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Opening Mass COVID Vaccine Sites Would Pose Huge Challenges

Opening a mass vaccination site, such as at a sports venue or convention center, would require consideration of a host of factors. Among them would be parking to handle the rush of patients, as well as staff.

by Robert Higgs, cleveland.com / March 4, 2021
TNS
(TNS) - President Joe Biden announced last month that he intends to provide enough COVID-19 vaccine to immunize all 300 million Americans by the end of July.
 
But getting that accomplished poses a mammoth logistical challenge, that of establishing and staffing mass vaccination sites across the nation - and quickly. Can it be done?
 
For an answer, cleveland.com and The Plain Dealer gathered information from Gov. Mike DeWine’s office, three large hospitals, the Center for Health Affairs in Northeast Ohio and a medial professor.
 
And the answer is: It is doable.
 
What will it take?
 
Opening a mass vaccination site, such as at a sports venue or convention center, would require a host of factors be considered. Among them:
 
Parking to handle the rush of patients seeking vaccinations. 
 
And staff on hand to check in and direct patients, to administer the shots and to observe patients after they get injections.
 
“It’s not just about giving a shot,” said Dr. Robert Bonamo, a professor at Case Western Reserve University’s School of Medicine. “It would require thinking, but it’s not impossible.”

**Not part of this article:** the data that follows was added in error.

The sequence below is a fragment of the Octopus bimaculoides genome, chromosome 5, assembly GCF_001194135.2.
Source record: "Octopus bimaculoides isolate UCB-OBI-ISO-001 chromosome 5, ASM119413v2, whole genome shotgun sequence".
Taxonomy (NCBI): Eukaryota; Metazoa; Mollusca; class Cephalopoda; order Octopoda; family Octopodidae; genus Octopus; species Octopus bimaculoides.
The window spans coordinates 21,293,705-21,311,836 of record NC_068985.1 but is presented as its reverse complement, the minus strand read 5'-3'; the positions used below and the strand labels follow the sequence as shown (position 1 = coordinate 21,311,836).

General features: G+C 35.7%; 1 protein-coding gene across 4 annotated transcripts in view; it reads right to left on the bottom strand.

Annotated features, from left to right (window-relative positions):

“It’s not just about giving a shot,” said Dr. Robert Bonamo, a professor at Case Western Reserve University’s School of Medicine. “It would require thinking, but it’s not impossible.”
 
That may be put to the test soon.
 
A third vaccine — from Johnson & Johnson — was approved this week and Biden announced that the U.S. expects to take delivery of enough coronavirus vaccines for all adult Americans by the end of May.
 
Where do mass vaccination efforts stand now?
 
Health officials say their planning is already underway. The major hospitals in Cleveland said recently they’re ready to expand their operations.
 
The state has acknowledged the Cleveland Browns, Indians and Cavaliers, as well as the Cincinnati Bengals, have offered use of their homes as mass vaccination sites.
 
“This is something the Department of Health prepares for every year, pandemic or not,” Dan Tierney, a spokesman for Gov. Mike DeWine, said. “The identification of sites is always an ongoing process.”
 
So far, however, mass vaccination efforts have not been possible because of a lack of available vaccine doses.